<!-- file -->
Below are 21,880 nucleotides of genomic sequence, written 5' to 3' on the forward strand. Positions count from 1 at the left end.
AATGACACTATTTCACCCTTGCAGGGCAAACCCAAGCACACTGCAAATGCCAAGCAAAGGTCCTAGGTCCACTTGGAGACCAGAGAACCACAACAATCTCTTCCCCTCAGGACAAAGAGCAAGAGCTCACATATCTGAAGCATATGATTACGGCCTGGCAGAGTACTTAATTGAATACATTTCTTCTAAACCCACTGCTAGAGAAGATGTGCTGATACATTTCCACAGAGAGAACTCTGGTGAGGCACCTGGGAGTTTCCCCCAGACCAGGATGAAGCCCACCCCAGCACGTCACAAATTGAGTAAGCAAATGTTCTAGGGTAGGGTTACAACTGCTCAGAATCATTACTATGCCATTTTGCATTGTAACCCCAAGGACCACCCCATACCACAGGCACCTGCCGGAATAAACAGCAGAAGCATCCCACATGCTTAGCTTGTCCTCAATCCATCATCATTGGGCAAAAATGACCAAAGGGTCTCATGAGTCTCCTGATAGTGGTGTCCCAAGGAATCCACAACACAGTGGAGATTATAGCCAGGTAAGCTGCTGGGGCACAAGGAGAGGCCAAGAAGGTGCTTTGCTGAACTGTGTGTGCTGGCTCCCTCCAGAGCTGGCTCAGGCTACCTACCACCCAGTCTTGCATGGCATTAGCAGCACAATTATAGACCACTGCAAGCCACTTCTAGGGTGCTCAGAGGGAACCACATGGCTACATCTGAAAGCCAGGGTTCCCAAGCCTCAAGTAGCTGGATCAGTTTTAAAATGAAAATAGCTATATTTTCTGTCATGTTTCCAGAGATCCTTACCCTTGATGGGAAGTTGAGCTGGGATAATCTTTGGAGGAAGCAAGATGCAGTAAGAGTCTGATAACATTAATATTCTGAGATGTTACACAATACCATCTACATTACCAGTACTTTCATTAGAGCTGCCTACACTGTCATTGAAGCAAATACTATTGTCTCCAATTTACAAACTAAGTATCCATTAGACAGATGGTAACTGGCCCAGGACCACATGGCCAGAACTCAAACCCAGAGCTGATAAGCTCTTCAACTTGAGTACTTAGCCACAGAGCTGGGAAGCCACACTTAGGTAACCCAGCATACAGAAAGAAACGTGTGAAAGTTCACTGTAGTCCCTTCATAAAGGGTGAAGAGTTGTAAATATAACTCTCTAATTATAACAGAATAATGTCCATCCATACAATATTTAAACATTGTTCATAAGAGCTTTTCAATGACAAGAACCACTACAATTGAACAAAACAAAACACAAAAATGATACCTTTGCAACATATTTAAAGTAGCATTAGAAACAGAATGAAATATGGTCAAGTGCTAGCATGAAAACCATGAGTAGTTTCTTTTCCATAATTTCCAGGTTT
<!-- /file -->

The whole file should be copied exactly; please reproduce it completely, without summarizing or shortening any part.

Below are 21,880 nucleotides of genomic sequence, written 5' to 3' on the forward strand. Positions count from 1 at the left end.
AATGACACTATTTCACCCTTGCAGGGCAAACCCAAGCACACTGCAAATGCCAAGCAAAGGTCCTAGGTCCACTTGGAGACCAGAGAACCACAACAATCTCTTCCCCTCAGGACAAAGAGCAAGAGCTCACATATCTGAAGCATATGATTACGGCCTGGCAGAGTACTTAATTGAATACATTTCTTCTAAACCCACTGCTAGAGAAGATGTGCTGATACATTTCCACAGAGAGAACTCTGGTGAGGCACCTGGGAGTTTCCCCCAGACCAGGATGAAGCCCACCCCAGCACGTCACAAATTGAGTAAGCAAATGTTCTAGGGTAGGGTTACAACTGCTCAGAATCATTACTATGCCATTTTGCATTGTAACCCCAAGGACCACCCCATACCACAGGCACCTGCCGGAATAAACAGCAGAAGCATCCCACATGCTTAGCTTGTCCTCAATCCATCATCATTGGGCAAAAATGACCAAAGGGTCTCATGAGTCTCCTGATAGTGGTGTCCCAAGGAATCCACAACACAGTGGAGATTATAGCCAGGTAAGCTGCTGGGGCACAAGGAGAGGCCAAGAAGGTGCTTTGCTGAACTGTGTGTGCTGGCTCCCTCCAGAGCTGGCTCAGGCTACCTACCACCCAGTCTTGCATGGCATTAGCAGCACAATTATAGACCACTGCAAGCCACTTCTAGGGTGCTCAGAGGGAACCACATGGCTACATCTGAAAGCCAGGGTTCCCAAGCCTCAAGTAGCTGGATCAGTTTTAAAATGAAAATAGCTATATTTTCTGTCATGTTTCCAGAGATCCTTACCCTTGATGGGAAGTTGAGCTGGGATAATCTTTGGAGGAAGCAAGATGCAGTAAGAGTCTGATAACATTAATATTCTGAGATGTTACACAATACCATCTACATTACCAGTACTTTCATTAGAGCTGCCTACACTGTCATTGAAGCAAATACTATTGTCTCCAATTTACAAACTAAGTATCCATTAGACAGATGGTAACTGGCCCAGGACCACATGGCCAGAACTCAAACCCAGAGCTGATAAGCTCTTCAACTTGAGTACTTAGCCACAGAGCTGGGAAGCCACACTTAGGTAACCCAGCATACAGAAAGAAACGTGTGAAAGTTCACTGTAGTCCCTTCATAAAGGGTGAAGAGTTGTAAATATAACTCTCTAATTATAACAGAATAATGTCCATCCATACAATATTTAAACATTGTTCATAAGAGCTTTTCAATGACAAGAACCACTACAATTGAACAAAACAAAACACAAAAATGATACCTTTGCAACATATTTAAAGTAGCATTAGAAACAGAATGAAATATGGTCAAGTGCTAGCATGAAAACCATGAGTAGTTTCTTTTCCATAATTTCCAGGTTT